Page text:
First, a few facts about that autocrat, Yahya Jammeh (officially referred to as “His Excellency Sheikh Professor Alhaji Dr. Yahya Abdul-Aziz Awal Jemus Junkung Jammeh Naasiru Deen Babili Mansa”). He took power in a 1994 coup and has survived eight attempts to overthrow his rotten regime. He’s been described as “holding sway through a potent mixture of state brutality and mysticism.” Under his rule, Gambia has developed the “worst press rights” in west Africa, which is quite an accomplishment, and innumerable journalists have been imprisoned or assassinated or “disappeared.”
And that’s just for starters. Jammeh’s also a crackpot of the first water who claims to be able to cure “a long list of maladies including obesity and erectile dysfunction.” In 2009, he accused a thousand of his subjects of being witch doctors and ordered them beaten and forced to “drink hallucinogens.” In 2000, thugs acting on his direct orders “gunned down 14 school children…who were protesting against his regime.” Last December, the European Union halted €13 million in aid to Gambia in response to its ghastly human-rights record; in the same month, the U.S. government revoked Gambia’s preferential status under the African Growth and Opportunity Act, a step hailed by a Gambian freedom activist as “a clear indication that the international community has had enough of Yahya Jammeh’s tyrannical rule.”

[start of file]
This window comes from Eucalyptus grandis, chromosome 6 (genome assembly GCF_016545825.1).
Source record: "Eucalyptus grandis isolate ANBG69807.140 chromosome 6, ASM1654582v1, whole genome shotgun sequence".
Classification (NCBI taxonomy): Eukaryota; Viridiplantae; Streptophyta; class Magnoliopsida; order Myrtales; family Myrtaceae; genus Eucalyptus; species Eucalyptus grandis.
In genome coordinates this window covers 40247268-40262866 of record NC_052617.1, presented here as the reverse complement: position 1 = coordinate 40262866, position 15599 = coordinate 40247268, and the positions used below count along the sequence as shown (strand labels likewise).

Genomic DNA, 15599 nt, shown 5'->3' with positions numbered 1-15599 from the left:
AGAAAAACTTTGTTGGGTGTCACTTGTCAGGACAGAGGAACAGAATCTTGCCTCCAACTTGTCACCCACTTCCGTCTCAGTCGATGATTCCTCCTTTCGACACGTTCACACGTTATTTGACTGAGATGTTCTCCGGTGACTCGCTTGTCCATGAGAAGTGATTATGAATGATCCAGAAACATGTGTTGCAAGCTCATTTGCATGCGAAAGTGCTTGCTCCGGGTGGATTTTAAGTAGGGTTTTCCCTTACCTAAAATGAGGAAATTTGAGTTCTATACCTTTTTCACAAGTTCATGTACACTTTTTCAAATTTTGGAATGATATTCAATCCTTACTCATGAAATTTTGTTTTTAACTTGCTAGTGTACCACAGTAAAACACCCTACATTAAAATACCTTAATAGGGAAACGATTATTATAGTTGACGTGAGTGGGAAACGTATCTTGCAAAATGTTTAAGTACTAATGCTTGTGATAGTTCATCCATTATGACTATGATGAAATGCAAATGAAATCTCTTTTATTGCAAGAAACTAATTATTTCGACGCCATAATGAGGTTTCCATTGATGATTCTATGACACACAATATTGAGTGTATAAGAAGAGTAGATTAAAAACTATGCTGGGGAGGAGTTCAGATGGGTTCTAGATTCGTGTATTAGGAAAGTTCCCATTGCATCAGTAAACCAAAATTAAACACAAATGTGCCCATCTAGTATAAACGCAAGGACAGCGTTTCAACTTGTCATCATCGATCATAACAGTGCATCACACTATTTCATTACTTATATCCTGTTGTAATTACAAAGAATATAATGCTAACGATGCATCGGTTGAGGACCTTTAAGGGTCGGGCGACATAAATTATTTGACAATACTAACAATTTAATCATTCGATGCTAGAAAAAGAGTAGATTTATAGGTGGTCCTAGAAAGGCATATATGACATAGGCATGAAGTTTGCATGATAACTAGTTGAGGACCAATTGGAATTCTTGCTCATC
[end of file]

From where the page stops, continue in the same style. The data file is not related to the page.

As with the Kims in North Korea and the Castros in Cuba, Jammeh’s countenance is ubiquitous throughout his realm, with his face being “used to advertise everything from food to phone credit.” One human-rights activist, indeed, has even called Gambia “the North Korea of Africa.” Jammeh is especially preoccupied with homosexuality, having called gays “vermin” and destroyers of culture and threatened to decapitate them. “Some people go to the West,” he announced in a 2014 speech, “and claim they are gays and that their lives are at risk in the Gambia, in order for them to be granted a stay in Europe. If I catch them I will kill them.” Last year, he approved a law punishing homosexuality with life imprisonment. Among many other offenses, he’s been accused by Senegal, the country that surrounds his own (except for a small sliver of Atlantic seacoast), of trying to ship Iranian weapons to separatist rebels in Senegal’s Casamance region.
This is the man whom Jermaine Jackson calls a friend and a “very, very real person,” whatever that means. During a visit to Gambia in 2010, Jackson hung out with Jammeh and announced that he wanted to play a role in what he described as Gambia’s development. (As one German newspaper noted, nobody, especially human-rights activists, thinks that there is anything deserving of the label “development” going on in Gambia.)
Think of it this way: if Jammeh is the Kim Jung-un of the D-list, Jermaine Jackson is the D-list Dennis Rodman. No, it’s certainly not as high profile a friendship, but it’s every bit as odious. And, of course, every bit as dumb.